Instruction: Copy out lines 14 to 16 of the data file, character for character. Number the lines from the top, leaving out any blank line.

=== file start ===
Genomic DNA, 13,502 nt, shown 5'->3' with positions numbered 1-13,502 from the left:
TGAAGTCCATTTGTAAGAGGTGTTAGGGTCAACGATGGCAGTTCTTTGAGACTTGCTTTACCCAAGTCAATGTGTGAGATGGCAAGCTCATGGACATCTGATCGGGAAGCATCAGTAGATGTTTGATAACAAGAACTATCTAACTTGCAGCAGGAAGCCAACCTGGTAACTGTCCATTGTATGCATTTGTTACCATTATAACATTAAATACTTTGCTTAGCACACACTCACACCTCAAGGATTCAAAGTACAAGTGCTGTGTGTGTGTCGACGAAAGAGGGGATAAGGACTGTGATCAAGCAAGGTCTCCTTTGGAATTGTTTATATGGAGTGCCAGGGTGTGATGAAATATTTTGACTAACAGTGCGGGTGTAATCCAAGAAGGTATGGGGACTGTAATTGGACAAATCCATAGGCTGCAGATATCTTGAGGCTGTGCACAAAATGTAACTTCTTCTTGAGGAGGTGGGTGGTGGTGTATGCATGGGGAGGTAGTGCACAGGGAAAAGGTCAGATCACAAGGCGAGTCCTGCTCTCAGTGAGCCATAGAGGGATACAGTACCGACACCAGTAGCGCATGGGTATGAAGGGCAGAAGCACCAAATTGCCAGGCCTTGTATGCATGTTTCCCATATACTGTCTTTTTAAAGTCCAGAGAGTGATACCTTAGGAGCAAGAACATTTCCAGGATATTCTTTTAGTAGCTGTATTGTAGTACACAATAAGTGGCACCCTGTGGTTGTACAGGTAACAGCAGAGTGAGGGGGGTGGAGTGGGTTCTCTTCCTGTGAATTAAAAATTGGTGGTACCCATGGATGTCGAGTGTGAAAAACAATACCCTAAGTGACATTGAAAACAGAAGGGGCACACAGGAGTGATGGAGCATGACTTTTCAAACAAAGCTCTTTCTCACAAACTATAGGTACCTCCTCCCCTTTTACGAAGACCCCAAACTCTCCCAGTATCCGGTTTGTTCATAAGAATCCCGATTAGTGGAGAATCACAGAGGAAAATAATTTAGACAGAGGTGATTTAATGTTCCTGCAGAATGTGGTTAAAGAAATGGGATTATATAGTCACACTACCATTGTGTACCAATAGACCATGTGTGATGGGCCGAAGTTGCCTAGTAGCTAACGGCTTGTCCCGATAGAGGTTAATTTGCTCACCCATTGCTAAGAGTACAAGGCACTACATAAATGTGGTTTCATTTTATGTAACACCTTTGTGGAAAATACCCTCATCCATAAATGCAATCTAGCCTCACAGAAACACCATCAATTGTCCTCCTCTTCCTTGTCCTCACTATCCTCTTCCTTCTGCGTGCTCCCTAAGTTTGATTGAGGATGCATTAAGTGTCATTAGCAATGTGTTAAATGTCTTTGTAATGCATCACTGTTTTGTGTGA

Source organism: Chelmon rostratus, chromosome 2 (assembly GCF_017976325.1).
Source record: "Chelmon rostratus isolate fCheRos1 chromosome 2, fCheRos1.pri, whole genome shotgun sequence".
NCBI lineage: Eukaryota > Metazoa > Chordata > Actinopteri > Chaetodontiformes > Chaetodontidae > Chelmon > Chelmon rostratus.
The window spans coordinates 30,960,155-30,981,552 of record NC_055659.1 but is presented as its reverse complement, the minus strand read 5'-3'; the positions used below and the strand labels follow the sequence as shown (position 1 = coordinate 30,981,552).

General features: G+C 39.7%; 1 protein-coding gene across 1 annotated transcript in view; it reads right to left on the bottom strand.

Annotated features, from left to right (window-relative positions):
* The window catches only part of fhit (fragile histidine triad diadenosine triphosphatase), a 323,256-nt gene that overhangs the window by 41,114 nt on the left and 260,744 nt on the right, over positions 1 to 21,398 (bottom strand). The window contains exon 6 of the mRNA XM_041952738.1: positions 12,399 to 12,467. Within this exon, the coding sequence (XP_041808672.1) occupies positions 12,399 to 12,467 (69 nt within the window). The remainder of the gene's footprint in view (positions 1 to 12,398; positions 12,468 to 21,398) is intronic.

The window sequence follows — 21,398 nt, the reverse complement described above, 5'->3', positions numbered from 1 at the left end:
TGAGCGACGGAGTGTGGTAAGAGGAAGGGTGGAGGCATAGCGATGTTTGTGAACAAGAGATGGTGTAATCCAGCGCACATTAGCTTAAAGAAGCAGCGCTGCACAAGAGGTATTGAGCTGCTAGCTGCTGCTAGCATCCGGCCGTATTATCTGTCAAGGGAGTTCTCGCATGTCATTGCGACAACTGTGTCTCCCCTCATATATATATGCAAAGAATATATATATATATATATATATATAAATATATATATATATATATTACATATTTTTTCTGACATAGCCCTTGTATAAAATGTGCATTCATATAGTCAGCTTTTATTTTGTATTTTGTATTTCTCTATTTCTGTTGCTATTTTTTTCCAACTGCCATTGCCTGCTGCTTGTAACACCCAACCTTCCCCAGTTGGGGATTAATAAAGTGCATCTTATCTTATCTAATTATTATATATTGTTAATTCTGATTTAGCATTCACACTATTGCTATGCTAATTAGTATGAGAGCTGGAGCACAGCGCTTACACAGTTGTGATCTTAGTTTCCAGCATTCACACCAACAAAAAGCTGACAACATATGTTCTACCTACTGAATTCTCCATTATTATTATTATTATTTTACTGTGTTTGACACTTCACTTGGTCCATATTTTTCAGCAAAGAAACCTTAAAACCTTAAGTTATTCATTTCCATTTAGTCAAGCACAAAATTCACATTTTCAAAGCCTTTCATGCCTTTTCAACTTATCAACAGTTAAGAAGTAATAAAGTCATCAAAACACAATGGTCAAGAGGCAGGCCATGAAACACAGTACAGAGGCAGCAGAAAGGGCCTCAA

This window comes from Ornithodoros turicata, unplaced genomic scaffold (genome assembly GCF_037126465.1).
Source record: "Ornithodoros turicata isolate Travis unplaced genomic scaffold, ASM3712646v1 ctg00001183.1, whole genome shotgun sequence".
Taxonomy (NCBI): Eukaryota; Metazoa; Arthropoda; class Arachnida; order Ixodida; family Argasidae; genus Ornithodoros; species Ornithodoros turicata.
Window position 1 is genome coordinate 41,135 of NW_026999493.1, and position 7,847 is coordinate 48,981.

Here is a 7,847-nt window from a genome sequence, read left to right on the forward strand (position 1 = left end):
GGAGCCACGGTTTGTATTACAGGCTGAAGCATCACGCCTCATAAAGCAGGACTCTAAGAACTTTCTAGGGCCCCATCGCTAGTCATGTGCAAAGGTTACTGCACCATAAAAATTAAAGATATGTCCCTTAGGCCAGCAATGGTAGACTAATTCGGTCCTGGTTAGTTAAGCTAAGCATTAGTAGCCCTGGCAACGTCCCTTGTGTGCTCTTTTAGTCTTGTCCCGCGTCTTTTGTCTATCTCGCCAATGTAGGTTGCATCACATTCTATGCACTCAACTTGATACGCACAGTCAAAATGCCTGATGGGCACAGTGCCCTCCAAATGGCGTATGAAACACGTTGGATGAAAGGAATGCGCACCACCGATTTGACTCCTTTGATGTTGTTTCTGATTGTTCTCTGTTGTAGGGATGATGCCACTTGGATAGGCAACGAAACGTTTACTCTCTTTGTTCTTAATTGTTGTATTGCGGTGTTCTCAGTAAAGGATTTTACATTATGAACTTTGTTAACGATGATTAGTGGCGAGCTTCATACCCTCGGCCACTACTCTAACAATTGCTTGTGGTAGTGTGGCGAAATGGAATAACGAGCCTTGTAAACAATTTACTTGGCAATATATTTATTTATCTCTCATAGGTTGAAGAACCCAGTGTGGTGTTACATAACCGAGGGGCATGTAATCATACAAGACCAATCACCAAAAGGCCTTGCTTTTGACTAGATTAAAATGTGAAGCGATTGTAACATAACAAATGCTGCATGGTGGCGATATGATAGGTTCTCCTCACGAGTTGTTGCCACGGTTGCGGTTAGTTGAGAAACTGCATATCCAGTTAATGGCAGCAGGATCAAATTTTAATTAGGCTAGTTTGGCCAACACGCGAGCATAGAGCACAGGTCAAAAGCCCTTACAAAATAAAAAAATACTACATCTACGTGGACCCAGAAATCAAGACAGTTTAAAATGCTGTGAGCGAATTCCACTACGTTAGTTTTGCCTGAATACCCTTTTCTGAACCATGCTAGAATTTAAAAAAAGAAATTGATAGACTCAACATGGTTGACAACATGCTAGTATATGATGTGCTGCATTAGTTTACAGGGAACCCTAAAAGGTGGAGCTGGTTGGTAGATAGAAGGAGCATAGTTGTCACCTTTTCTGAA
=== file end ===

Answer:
Taxonomy (NCBI): Eukaryota; Metazoa; Arthropoda; class Arachnida; order Ixodida; family Argasidae; genus Ornithodoros; species Ornithodoros turicata.
Window position 1 is genome coordinate 41,135 of NW_026999493.1, and position 7,847 is coordinate 48,981.

Here is a 7,847-nt window from a genome sequence, read left to right on the forward strand (position 1 = left end):